Smurfit 'sad' at bid and won't sell shares
Michael Smurfit would be "very sad" to see the family company he built into a global giant over decades disappear should International Paper's (IP) hostile takeover attempt for Smurfit Kappa succeed.
Smurfit, whose son Tony is CEO of Smurfit Kappa, told the Sunday Independent he would not sell his own shares for the €36.46 per share bid by the US giant that was rejected by the Irish company.
Asked for his view on the bid, he said: "Obviously it would be very sad to see the family company disappear in its entirety. That's what this would do if it was a successful takeover. I would be sad about that. But in saying that, you're a public company, and that's one of the risks you have [to deal with] in being a public company, that you're at the mercy of the market.
"I've been taking companies over all my life. I'm not surprised that IP decided to have a swing at us because we have been undervalued. The company's been growing at a tremendous pace, and that looks likely to continue for the next few years. It's a very opportunistic bid and they're just trying to take advantage of the future as the board set it out in the medium-term plan," he said.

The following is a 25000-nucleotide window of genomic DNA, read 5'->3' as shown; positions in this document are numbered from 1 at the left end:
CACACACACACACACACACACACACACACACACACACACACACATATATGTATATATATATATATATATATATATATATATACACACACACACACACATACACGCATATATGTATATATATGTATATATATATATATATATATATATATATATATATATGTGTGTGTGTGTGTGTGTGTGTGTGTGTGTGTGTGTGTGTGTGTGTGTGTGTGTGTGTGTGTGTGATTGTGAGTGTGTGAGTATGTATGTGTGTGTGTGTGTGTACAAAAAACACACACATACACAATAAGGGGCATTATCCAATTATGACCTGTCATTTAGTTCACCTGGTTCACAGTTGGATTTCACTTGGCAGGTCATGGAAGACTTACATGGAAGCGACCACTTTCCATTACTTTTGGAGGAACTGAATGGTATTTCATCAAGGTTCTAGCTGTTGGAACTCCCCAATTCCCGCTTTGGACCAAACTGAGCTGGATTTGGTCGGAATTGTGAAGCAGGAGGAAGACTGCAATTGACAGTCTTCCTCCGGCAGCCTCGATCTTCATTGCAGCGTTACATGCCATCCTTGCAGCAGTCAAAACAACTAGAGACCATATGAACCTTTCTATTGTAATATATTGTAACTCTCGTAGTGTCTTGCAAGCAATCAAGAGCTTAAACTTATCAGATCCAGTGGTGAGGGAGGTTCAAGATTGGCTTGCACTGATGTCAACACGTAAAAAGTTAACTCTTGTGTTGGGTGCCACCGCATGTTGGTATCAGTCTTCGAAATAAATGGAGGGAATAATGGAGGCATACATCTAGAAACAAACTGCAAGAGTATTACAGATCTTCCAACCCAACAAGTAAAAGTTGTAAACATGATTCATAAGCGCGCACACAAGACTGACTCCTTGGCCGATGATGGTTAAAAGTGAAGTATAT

Asked if he believed IP would ultimately prevail in its bid, he said: "It's a very low price. Smurfit shares are now trading at more or less the same price as the market gives to DS Smith without any premium. It's undervalued by about 15pc by the market. So no, the Smurfit board will reject it out of hand."
Asked if he had been in contact with his son in relation to the IP effort to acquire the company that was rejected out of hand last week, Smurfit said: "He's his own man. I'm out of the company over 10 years now. That's a pretty long time. It's a fast-moving industry. Things have changed. New regulations are in, all sorts of different things. But I certainly wouldn't be selling my shares at such a low price."
Sunday Indo Business